Before the last election I was going to write about the remarkable career of Jeremy Hunt. As Culture Secretary, in 2012, he had been hanging by a thread in a who-said-what-to-whom about Rupert Murdoch’s abandoned bid to buy the part of Sky that he didn’t already own. David Cameron decided that Hunt hadn’t done anything wrong and – more to the point – that he could not afford to let journalists win a scalp. A special adviser called Adam Smith was offered as a human sacrifice and the media gods eventually moved on.
Instead of being quietly moved in the next reshuffle, however, Hunt was promoted to Health Secretary, to take the place of Andrew Lansley, one of two of Cameron’s close allies who tried to lose him the last election. Lansley’s top-down reorganisation of the NHS, which he hadn’t told anyone about when Cameron was promising no more top-down reorganisations, nearly finished off the Tories’ chances of rebranding themselves as the compassionate tribunes of socialised medicine. (The other Cameron ally who tried to lose the election was George Osborne, with his counter-productive cut in the top rate of income tax, which trashed “all in it together” as a slogan.)
What Hunt managed to do over the next three years, though, was miraculous. The NHS almost ceased to be a subject of political controversy. The Lansley changes dribbled into the sand, as grand bureaucratic schemes usually do, wasting money on rebadging and rehiring. The pressures on the NHS grew as the slower rate of spending increases started to bite. But it stayed out of the headlines, and it wasn’t much of an election issue once Cameron made an unfunded promise to spend the extra £8bn a year that Simon Stevens, the NHS chief executive, said it needed.
I didn’t write the article, however, partly because I didn’t know enough to judge whether Hunt was an able manager who had run the vast and complex health service well or a smooth public relations operator. I realise that you can’t separate the two: communication is essential to good management. So, he was obviously doing something right, but that may have been mainly leaving things alone and troubleshooting after a period of turbulence.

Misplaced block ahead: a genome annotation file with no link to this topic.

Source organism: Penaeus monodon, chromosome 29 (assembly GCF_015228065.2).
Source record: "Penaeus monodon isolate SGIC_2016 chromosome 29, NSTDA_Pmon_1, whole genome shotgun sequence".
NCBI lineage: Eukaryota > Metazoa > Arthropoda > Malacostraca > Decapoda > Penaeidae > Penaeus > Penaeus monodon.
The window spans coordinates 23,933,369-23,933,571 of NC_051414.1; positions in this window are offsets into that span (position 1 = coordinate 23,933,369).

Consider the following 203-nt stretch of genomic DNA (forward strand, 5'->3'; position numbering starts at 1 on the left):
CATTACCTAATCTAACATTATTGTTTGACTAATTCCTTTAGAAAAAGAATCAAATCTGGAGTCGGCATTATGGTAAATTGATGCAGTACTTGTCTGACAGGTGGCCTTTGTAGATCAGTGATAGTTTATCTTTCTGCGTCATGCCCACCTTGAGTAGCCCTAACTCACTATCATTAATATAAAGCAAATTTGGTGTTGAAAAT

It was just as well that I didn’t write it, because now the NHS seems to be heading for another crisis. But, because I nearly wrote it, I wonder whether Hunt has a plan. It seems odd for someone who is so obviously skilled at politics to have blundered into a dispute with junior doctors, the parish priests of the national religion.
What is more, the history of the NHS from its foundation is of politicians who come off worse when they tangle with the country’s most powerful trade union, the British Medical Association. Aneurin Bevan had to bribe the doctors to work for the NHS when it started in 1948.
Alan Milburn gave the GPs more than he thought he was giving them when he renegotiated their contracts in 2003. What makes Hunt think he can rewrite the contracts for junior hospital doctors without ending up doing the same?
Hunt’s case sounds reasonable enough. He wants to change doctors’ working hours to provide better services at weekends. His slogan of a “seven-day NHS” rather trivialises a serious problem of worse care at weekends that kills people (“is associated with excess mortality”, in NHS jargon). But to try to do that without extra money, and a promise that no doctor will lose pay, means that some doctors would be asked to work different hours for the same pay. And it is not obvious that junior doctors’ work patterns are the cause of poor weekend care, given that it is mostly junior doctors who work at weekends.
Equally, parts of the BMA case are unreasonable. It accuses Hunt of wanting to cut doctors’ pay, when he has said: “Not a single junior doctor will get a pay cut compared to their current contract.” And it claims he refuses to negotiate unless the BMA accepts his conditions, because he says he has a manifesto commitment to deliver a seven-day NHS. The BMA would be on stronger ground if it tried to engage him in how best to deal with the problem of poorer weekend care.
I don’t see how this is going to end well. Junior doctors look as if they will go on strike on 1 December, withdrawing all but emergency cover. They will have the support of the public, although that could start to change if a patient dies.
Presumably a compromise will be reached, but damage has already been done to the morale and trust of doctors. Meanwhile, the NHS as a whole is slipping backwards, missing more and more of its targets – for cancer treatment, Accident and Emergency waits and ambulance response times. Those targets, once derided by the Conservatives in opposition as distorting clinical priorities, are now widely accepted. Missing them is a sign of the stress the NHS is under.
The challenge of meeting rising demand for healthcare on another five years of small real rises in resources was already daunting. One government source recently complained to me that an extra £2bn a year had gone into the NHS last year “without touching the sides”.
It is surprising, then, that Hunt has taken on such a popular and overworked group in the NHS, on such poorly chosen ground. And at a time when the Government faces such a crisis over the planned cuts to tax credits. It may not be long before his career is hanging by a thread again.
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